No tax increase expected in Harford budget plan

Increased health costs, frozen salaries for workers part of Harkins' proposal

March 28, 2003|By Lane Harvey Brown | Lane Harvey Brown,SUN STAFF

Despite a bleak state economic forecast, Harford County Executive James M. Harkins is expected to submit a 2003-2004 budget to the County Council on Tuesday that asks for no tax increases but would freeze salaries and ask employees to chip in a greater share of health care costs, say county officials.

The county has been beset not only by the state's projected $2 billion budget deficit, but also by shortfalls in income and property taxes, according to budget briefing documents given to officials earlier this month.

Budget totals for fiscal year 2003-2004 will not be released until today, but briefing documents offer a good indication of where the money will be spent.

The public schools, which have had annual operating budget increases of $7 million to $10 million the past few years, will receive a $1.3 million boost in the coming year, according to budget documents. That amount is above the state's annual maintenance-of-effort funding requirement of $967,182, documents show, but significantly lower than the schools' $9.5 million request.

County employees will also be asked to pay a larger share of their health-care costs; a hiring freeze is in place for all but critical positions; and no raises are planned, said Lance C. Miller, a Republican councilman who represents the northern rural tier.

The proposed budget was designed by the Harkins administration to spread the burden, Miller said. "I don't think you can specifically see one department that took a big hit," Miller said.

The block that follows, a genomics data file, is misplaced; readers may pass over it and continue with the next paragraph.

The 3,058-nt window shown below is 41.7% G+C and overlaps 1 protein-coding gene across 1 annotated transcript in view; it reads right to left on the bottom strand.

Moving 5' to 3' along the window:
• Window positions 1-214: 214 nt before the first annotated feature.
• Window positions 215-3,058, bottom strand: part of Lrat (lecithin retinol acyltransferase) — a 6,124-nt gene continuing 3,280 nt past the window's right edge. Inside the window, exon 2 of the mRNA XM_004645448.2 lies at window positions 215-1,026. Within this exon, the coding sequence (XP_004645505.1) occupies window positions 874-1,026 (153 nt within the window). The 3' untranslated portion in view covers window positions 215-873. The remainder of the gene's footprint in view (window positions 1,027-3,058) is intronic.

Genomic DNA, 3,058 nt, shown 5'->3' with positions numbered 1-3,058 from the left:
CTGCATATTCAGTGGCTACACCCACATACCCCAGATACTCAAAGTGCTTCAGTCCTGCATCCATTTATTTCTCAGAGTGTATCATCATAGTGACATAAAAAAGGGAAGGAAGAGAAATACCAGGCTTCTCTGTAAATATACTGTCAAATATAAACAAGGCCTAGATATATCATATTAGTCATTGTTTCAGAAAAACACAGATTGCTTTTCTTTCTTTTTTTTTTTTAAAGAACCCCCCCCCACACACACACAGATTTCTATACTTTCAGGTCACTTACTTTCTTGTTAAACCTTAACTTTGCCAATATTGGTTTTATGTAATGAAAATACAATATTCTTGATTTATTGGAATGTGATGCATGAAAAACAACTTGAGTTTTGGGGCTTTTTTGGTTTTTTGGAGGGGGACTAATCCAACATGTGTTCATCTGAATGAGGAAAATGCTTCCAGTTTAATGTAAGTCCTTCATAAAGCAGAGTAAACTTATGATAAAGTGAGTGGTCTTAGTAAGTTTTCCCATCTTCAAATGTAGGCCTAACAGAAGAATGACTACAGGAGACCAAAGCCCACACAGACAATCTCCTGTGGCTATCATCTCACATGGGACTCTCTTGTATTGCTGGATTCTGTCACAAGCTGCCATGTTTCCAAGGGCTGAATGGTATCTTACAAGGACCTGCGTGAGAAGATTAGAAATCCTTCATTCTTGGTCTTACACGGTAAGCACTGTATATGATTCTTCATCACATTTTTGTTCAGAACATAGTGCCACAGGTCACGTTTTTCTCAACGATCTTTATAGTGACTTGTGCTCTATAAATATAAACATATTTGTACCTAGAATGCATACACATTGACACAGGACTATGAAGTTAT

He said savings were realized for this budget after Harkins asked department heads to review the fiscal year 2003 budget and "give back" $2 million to carry over to the 2004 budget. He also asked them to keep their requests to a minimum.

With those reductions, plus changes in health-care payments by workers, the hiring freeze, suspended tuition reimbursement, "severely curtailed" in-house training and limited equipment purchase, the county was able to submit a general fund budget that is almost $4 million less than the current year, budget documents show.

The general fund, the county's primary operating account, is key to the operating budget, which also comprises other individual funds for solid waste, highways, and water and sewer service.

Don Morrison, schools spokesman, said that the sparse county education funding is "disappointing" as the schools face tougher federal and state requirements to improve education quality.

"You understand why, but you're still disappointed," Morrison said, adding that Harkins has been a consistent school supporter. "We know that it's a tough year."

James Richardson, human resources director, said changes in sharing health care costs will mean the average employee will pay about an extra $24 each biweekly pay period. "It's a significant leap up from what they were paying," he said.

He said the county would add a third health plan option and inform workers of their options -- and the increased contribution. "We haven't gone out on our `shock and awe' tour, but we've talked to several of them, and they know this is a serious problem," Richardson said. "Everybody's going to have to dig a little deeper."

Harkins and John J. O'Neill, director of administration, declined to be interviewed, referring to the protocol of delivering the budget to the council before discussing it.

But county spokeswoman Merrie Street said that "it's going to be a very tough two years. He [Harkins] realized he needed to take action now -- not later -- to begin tightening the belt."

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